Jon Ravneng (1959-2016)

I Was Present When I Died

I was present when I died
I smelt their fear
Their anger and confusion,
Their love, hate, and bewilderment
I witnessed their panic,
Saw their outstretched hands
Toward a God they never knew,
Reaching out for redemption
Till time, itself, evaporated in their hands

I was present when I died
I’m the doubt in the back of their minds
An aching memory
A shadow before their eyes
My name on their lips,
Whispered with reverence
Now that I am gone

Who embraces the unknown?
Who walks that path?
Who, unless, treading carefully, he hopes
To avoid the traps time sets
For the mortal soul?

I was present when I died
Entering larger spaces
But their wailings brought me back
To a reality that no longer was mine

MUSIC MOUNTAIN - The Topanga Messenger - Column 1

Music Mountain: Wind Songs, Drum Beats and Smoke Signals from Topanga Herald the Next Musical Migra

July 14, 2016 - By John Hartmann

Think the third iteration of The Corral in 2017 and “The Great Topanga Battle of the Bands” coming to Topanga. 

For centuries the coastal tribes gathered where Topanga Creek meets the sea. Their songs once drifted on ocean-born zephyrs along the ancient walls up to the high place the Tongva natives called “Heaven.” 

Their music still echoes in these hills. Its matrix has never been filled but its eternal song continues to be sung. Many great musicians come to Music Mountain to honor the legacy. Some remain intent on perpetuating the legend.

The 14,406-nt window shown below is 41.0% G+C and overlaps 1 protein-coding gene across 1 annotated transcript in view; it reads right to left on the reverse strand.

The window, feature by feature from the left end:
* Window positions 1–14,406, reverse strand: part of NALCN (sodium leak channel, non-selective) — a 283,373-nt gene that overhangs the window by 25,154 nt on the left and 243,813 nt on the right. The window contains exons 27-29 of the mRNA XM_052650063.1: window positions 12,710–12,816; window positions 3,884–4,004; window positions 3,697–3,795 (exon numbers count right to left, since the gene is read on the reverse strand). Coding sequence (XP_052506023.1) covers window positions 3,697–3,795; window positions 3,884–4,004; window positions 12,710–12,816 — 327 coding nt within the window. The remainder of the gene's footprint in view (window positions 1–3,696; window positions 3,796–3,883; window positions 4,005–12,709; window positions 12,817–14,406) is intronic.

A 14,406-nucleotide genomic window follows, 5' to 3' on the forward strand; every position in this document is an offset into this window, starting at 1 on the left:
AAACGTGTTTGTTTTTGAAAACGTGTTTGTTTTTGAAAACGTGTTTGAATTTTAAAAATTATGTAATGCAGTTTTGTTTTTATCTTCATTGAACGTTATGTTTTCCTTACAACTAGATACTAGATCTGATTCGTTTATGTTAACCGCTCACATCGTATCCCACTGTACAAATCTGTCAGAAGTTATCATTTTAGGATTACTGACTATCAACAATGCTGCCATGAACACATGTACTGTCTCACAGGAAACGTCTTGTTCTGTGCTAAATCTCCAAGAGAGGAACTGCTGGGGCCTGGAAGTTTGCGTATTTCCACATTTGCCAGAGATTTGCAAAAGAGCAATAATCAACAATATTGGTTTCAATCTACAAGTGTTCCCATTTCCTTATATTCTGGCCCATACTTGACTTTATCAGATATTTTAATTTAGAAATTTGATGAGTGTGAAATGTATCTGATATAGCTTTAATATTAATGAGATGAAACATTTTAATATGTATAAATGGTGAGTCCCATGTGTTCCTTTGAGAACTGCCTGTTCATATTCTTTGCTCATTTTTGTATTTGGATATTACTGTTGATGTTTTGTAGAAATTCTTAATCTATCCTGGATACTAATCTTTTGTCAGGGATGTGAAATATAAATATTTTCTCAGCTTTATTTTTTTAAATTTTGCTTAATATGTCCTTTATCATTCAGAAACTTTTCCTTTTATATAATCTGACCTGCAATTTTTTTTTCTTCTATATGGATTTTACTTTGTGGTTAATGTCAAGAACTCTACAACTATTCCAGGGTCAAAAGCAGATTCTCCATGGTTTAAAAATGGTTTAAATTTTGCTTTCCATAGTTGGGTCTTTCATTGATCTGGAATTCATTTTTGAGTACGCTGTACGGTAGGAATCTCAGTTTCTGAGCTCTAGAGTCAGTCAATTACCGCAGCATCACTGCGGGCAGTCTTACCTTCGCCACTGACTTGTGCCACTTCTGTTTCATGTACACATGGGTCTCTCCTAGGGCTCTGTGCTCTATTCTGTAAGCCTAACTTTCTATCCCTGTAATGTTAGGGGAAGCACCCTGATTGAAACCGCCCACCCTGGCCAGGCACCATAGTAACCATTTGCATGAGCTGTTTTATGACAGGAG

Los Angeles is a sprawling series of flatlands gripped by a bony claw of mountain ranges clutching at the sea. It takes a decade to learn how the vast spider web of streets, avenues, freeways and old back roads weaves all the little towns and villages together to form the greater city. 

It takes just a little luck to discover Topanga.

I first came up here to see Canned Heat at the old Topanga Corral in 1966. 

More than fifty years have passed and I remain a fascinated witness to her history. Replete with truth, myth, secrets and lies, she is my old friend. I admire her grace, beauty and style. For the past twenty-five years I have called Topanga my home. 

In the 1950s the Dust Bowl Troubadour, himself, called Topanga home. The great Woody Guthrie rebelled out of the Theatricum Botanicum with fellow revolutionary, blacklisted actor Will Geer. The motto, “This Machine Kills Fascists,” was etched on Woody’s guitar. That ideal was at the heart of the next great musical migration to these hallowed hills. In 1964, the Hippie Revolution exploded out of California. The anguished blowback from the Kennedy assassination inspired an entire generation to stand up, sing out and fight for something better. Over the next five years sex, drugs and Rock & Roll devoured everyone under thirty.

When the City of L.A. tore down Pandora’s Box on Sunset Strip, provoking the first Rock & Roll riot, they inspired Stephen Still’s revolutionary classic, “For What It’s Worth.” Simultaneously, another treasure chest was opened, the “Big Lie” exposed, and a latent curiosity awakened. The question for the Woodstock generation was, “If they lied about pot, what else did they lie about?” The higher ideals that escaped when the lid was lifted incited a universal rebellion. The Baby Boomers turned on, tuned in, and dropped out. 

What they discovered along the way was that war is king, life happens and rebellions are marathons. 



The American Revolution II was rooted in the folk music of the ‘50s and fueled by the electric guitar. When Dylan plugged in with The Band the game changed. Suddenly, an army of folkies playing the college circuit was licensed to join the parade. The counterculture they created was led by Bob, The Beatles, Neil Young, Crosby, Stills & Nash, Linda Ronstadt, Joni Mitchell, The Byrds, Buffalo Springfield, The Doors, Canned Heat, Little Feat, Spirit, Taj Mahal, and many others. Most of them sought refuge in Topanga Canyon.